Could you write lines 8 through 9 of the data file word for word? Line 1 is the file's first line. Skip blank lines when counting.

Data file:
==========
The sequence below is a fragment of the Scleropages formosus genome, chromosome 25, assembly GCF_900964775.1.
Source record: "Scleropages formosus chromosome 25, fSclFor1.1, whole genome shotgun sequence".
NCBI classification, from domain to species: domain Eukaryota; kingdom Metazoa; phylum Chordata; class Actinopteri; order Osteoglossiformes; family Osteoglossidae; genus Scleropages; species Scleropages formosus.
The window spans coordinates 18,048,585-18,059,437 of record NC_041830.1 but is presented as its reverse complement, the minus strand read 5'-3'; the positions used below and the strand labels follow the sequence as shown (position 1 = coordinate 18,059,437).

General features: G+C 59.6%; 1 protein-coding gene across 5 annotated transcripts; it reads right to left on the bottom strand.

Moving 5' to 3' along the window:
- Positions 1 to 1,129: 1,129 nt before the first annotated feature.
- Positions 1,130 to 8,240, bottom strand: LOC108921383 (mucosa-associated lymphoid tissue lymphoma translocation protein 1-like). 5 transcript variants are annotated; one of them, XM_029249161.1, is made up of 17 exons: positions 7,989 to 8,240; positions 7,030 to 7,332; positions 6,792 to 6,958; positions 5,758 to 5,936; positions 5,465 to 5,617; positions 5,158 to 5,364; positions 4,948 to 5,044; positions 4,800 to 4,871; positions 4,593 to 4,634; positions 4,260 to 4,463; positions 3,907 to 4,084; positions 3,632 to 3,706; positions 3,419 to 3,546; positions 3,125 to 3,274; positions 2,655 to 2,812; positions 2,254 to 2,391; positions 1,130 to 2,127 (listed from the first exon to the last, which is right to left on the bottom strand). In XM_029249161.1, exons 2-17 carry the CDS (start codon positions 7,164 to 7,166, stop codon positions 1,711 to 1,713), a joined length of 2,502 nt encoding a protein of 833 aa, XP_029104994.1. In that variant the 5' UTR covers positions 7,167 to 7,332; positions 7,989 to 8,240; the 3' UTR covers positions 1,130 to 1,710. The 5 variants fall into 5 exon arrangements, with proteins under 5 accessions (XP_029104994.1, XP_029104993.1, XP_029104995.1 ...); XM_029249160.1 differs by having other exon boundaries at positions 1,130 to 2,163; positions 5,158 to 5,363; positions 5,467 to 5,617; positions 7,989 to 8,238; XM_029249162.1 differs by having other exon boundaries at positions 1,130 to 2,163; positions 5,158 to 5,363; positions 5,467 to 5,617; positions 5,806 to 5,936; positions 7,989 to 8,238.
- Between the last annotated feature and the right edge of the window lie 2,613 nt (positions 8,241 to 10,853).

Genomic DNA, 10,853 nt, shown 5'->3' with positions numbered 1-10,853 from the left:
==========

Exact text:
- Positions 1,130 to 8,240, bottom strand: LOC108921383 (mucosa-associated lymphoid tissue lymphoma translocation protein 1-like). 5 transcript variants are annotated; one of them, XM_029249161.1, is made up of 17 exons: positions 7,989 to 8,240; positions 7,030 to 7,332; positions 6,792 to 6,958; positions 5,758 to 5,936; positions 5,465 to 5,617; positions 5,158 to 5,364; positions 4,948 to 5,044; positions 4,800 to 4,871; positions 4,593 to 4,634; positions 4,260 to 4,463; positions 3,907 to 4,084; positions 3,632 to 3,706; positions 3,419 to 3,546; positions 3,125 to 3,274; positions 2,655 to 2,812; positions 2,254 to 2,391; positions 1,130 to 2,127 (listed from the first exon to the last, which is right to left on the bottom strand). In XM_029249161.1, exons 2-17 carry the CDS (start codon positions 7,164 to 7,166, stop codon positions 1,711 to 1,713), a joined length of 2,502 nt encoding a protein of 833 aa, XP_029104994.1. In that variant the 5' UTR covers positions 7,167 to 7,332; positions 7,989 to 8,240; the 3' UTR covers positions 1,130 to 1,710. The 5 variants fall into 5 exon arrangements, with proteins under 5 accessions (XP_029104994.1, XP_029104993.1, XP_029104995.1 ...); XM_029249160.1 differs by having other exon boundaries at positions 1,130 to 2,163; positions 5,158 to 5,363; positions 5,467 to 5,617; positions 7,989 to 8,238; XM_029249162.1 differs by having other exon boundaries at positions 1,130 to 2,163; positions 5,158 to 5,363; positions 5,467 to 5,617; positions 5,806 to 5,936; positions 7,989 to 8,238.
- Between the last annotated feature and the right edge of the window lie 2,613 nt (positions 8,241 to 10,853).